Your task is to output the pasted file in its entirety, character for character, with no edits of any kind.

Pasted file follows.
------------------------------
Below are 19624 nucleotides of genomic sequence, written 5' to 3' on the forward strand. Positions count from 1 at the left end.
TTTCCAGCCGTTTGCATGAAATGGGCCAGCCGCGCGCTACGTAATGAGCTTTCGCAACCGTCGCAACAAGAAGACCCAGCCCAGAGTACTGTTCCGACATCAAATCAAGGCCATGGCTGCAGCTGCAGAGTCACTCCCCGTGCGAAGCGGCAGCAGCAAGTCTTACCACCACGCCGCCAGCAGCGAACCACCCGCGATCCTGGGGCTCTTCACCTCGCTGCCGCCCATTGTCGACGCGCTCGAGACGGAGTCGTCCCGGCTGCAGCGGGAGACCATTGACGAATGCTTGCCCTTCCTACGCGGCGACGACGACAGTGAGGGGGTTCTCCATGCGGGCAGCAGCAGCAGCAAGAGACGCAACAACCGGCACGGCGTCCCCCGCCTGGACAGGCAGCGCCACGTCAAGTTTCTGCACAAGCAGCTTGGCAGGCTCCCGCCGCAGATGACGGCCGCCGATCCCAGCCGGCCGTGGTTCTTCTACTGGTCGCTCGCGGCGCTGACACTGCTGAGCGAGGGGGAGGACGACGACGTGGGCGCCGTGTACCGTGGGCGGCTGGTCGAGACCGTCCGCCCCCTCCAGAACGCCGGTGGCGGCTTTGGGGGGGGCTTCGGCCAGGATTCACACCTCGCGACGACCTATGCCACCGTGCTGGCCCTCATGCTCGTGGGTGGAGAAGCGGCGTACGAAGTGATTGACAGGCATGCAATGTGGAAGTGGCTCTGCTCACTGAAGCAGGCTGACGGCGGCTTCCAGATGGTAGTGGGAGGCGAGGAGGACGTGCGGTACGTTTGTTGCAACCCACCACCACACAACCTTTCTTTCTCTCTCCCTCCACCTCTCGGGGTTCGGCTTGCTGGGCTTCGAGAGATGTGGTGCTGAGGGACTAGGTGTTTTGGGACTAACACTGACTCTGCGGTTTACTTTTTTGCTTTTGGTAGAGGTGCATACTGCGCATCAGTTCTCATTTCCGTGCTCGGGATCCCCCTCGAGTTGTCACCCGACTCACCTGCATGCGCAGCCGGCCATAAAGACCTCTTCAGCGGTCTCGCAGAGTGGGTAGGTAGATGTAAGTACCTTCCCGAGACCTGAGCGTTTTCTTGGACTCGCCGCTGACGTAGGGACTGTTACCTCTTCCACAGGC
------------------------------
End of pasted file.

Below are 19624 nucleotides of genomic sequence, written 5' to 3' on the forward strand. Positions count from 1 at the left end.
TTTCCAGCCGTTTGCATGAAATGGGCCAGCCGCGCGCTACGTAATGAGCTTTCGCAACCGTCGCAACAAGAAGACCCAGCCCAGAGTACTGTTCCGACATCAAATCAAGGCCATGGCTGCAGCTGCAGAGTCACTCCCCGTGCGAAGCGGCAGCAGCAAGTCTTACCACCACGCCGCCAGCAGCGAACCACCCGCGATCCTGGGGCTCTTCACCTCGCTGCCGCCCATTGTCGACGCGCTCGAGACGGAGTCGTCCCGGCTGCAGCGGGAGACCATTGACGAATGCTTGCCCTTCCTACGCGGCGACGACGACAGTGAGGGGGTTCTCCATGCGGGCAGCAGCAGCAGCAAGAGACGCAACAACCGGCACGGCGTCCCCCGCCTGGACAGGCAGCGCCACGTCAAGTTTCTGCACAAGCAGCTTGGCAGGCTCCCGCCGCAGATGACGGCCGCCGATCCCAGCCGGCCGTGGTTCTTCTACTGGTCGCTCGCGGCGCTGACACTGCTGAGCGAGGGGGAGGACGACGACGTGGGCGCCGTGTACCGTGGGCGGCTGGTCGAGACCGTCCGCCCCCTCCAGAACGCCGGTGGCGGCTTTGGGGGGGGCTTCGGCCAGGATTCACACCTCGCGACGACCTATGCCACCGTGCTGGCCCTCATGCTCGTGGGTGGAGAAGCGGCGTACGAAGTGATTGACAGGCATGCAATGTGGAAGTGGCTCTGCTCACTGAAGCAGGCTGACGGCGGCTTCCAGATGGTAGTGGGAGGCGAGGAGGACGTGCGGTACGTTTGTTGCAACCCACCACCACACAACCTTTCTTTCTCTCTCCCTCCACCTCTCGGGGTTCGGCTTGCTGGGCTTCGAGAGATGTGGTGCTGAGGGACTAGGTGTTTTGGGACTAACACTGACTCTGCGGTTTACTTTTTTGCTTTTGGTAGAGGTGCATACTGCGCATCAGTTCTCATTTCCGTGCTCGGGATCCCCCTCGAGTTGTCACCCGACTCACCTGCATGCGCAGCCGGCCATAAAGACCTCTTCAGCGGTCTCGCAGAGTGGGTAGGTAGATGTAAGTACCTTCCCGAGACCTGAGCGTTTTCTTGGACTCGCCGCTGACGTAGGGACTGTTACCTCTTCCACAGGC